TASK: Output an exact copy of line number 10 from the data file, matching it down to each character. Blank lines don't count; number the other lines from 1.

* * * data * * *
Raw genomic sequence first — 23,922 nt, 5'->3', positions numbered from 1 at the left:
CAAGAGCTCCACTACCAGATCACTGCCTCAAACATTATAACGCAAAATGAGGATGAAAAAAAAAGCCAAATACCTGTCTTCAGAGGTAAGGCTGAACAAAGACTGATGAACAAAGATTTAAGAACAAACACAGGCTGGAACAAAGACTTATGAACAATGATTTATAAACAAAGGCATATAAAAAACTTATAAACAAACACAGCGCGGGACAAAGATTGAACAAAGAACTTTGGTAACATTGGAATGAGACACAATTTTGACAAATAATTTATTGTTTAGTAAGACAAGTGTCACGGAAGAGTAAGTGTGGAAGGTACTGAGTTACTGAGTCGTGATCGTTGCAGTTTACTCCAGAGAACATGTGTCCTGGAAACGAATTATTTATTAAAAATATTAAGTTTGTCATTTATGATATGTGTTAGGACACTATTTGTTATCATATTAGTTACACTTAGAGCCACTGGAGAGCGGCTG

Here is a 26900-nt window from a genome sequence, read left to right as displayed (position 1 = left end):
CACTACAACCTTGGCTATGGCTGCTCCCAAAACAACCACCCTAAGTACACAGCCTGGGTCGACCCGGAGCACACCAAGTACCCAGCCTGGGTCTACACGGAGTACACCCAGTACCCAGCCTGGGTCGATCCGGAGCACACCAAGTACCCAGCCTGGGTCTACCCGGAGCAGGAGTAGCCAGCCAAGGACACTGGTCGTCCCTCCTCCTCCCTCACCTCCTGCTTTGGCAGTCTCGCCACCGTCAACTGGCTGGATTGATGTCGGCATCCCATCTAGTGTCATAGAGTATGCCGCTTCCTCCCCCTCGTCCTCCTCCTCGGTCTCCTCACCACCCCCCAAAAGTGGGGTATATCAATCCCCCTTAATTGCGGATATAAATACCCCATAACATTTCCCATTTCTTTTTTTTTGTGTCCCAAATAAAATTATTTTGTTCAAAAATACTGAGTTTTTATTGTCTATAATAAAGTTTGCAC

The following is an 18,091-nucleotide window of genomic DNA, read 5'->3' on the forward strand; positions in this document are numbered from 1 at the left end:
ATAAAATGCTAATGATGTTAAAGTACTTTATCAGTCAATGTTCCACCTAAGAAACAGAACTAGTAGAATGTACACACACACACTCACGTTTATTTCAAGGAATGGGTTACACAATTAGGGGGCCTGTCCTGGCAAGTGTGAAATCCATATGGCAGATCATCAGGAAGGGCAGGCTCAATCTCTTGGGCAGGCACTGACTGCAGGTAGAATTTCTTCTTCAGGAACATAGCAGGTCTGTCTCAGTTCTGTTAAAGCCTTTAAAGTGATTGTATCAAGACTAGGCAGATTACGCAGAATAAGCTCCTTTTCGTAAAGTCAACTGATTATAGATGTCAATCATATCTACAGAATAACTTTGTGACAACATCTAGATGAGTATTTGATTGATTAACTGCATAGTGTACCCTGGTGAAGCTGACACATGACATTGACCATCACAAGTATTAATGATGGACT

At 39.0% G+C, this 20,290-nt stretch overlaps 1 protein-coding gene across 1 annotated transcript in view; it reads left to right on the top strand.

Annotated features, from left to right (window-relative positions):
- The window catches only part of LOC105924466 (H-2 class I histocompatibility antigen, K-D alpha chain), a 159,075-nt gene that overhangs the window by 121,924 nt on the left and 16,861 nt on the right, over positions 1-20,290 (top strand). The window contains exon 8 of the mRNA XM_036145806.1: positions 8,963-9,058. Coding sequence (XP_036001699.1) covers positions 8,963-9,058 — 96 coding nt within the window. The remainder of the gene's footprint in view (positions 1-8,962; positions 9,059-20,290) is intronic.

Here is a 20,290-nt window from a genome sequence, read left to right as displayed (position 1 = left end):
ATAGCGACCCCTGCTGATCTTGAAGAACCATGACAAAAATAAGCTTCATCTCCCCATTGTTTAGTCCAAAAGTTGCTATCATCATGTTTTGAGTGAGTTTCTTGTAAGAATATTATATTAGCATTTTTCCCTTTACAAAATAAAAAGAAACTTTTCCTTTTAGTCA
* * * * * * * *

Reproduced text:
Here is a 20,290-nt window from a genome sequence, read left to right as displayed (position 1 = left end):